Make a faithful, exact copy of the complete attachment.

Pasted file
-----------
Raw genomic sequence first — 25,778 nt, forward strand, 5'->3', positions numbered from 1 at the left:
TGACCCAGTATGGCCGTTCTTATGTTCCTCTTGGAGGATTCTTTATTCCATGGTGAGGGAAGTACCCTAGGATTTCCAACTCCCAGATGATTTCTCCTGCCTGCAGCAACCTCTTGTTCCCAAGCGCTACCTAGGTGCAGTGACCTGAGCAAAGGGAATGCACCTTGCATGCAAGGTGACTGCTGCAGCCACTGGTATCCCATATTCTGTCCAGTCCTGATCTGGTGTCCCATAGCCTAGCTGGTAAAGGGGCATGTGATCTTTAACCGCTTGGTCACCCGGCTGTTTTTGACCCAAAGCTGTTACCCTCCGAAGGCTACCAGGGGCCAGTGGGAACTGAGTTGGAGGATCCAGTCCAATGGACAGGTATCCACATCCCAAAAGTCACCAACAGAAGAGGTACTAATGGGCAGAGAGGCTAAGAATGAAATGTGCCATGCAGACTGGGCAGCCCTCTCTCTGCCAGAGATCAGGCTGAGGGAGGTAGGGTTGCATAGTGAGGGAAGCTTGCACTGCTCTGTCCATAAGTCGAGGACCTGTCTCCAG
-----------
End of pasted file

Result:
Raw genomic sequence first — 25,778 nt, forward strand, 5'->3', positions numbered from 1 at the left:
TGACCCAGTATGGCCGTTCTTATGTTCCTCTTGGAGGATTCTTTATTCCATGGTGAGGGAAGTACCCTAGGATTTCCAACTCCCAGATGATTTCTCCTGCCTGCAGCAACCTCTTGTTCCCAAGCGCTACCTAGGTGCAGTGACCTGAGCAAAGGGAATGCACCTTGCATGCAAGGTGACTGCTGCAGCCACTGGTATCCCATATTCTGTCCAGTCCTGATCTGGTGTCCCATAGCCTAGCTGGTAAAGGGGCATGTGATCTTTAACCGCTTGGTCACCCGGCTGTTTTTGACCCAAAGCTGTTACCCTCCGAAGGCTACCAGGGGCCAGTGGGAACTGAGTTGGAGGATCCAGTCCAATGGACAGGTATCCACATCCCAAAAGTCACCAACAGAAGAGGTACTAATGGGCAGAGAGGCTAAGAATGAAATGTGCCATGCAGACTGGGCAGCCCTCTCTCTGCCAGAGATCAGGCTGAGGGAGGTAGGGTTGCATAGTGAGGGAAGCTTGCACTGCTCTGTCCATAAGTCGAGGACCTGTCTCCAG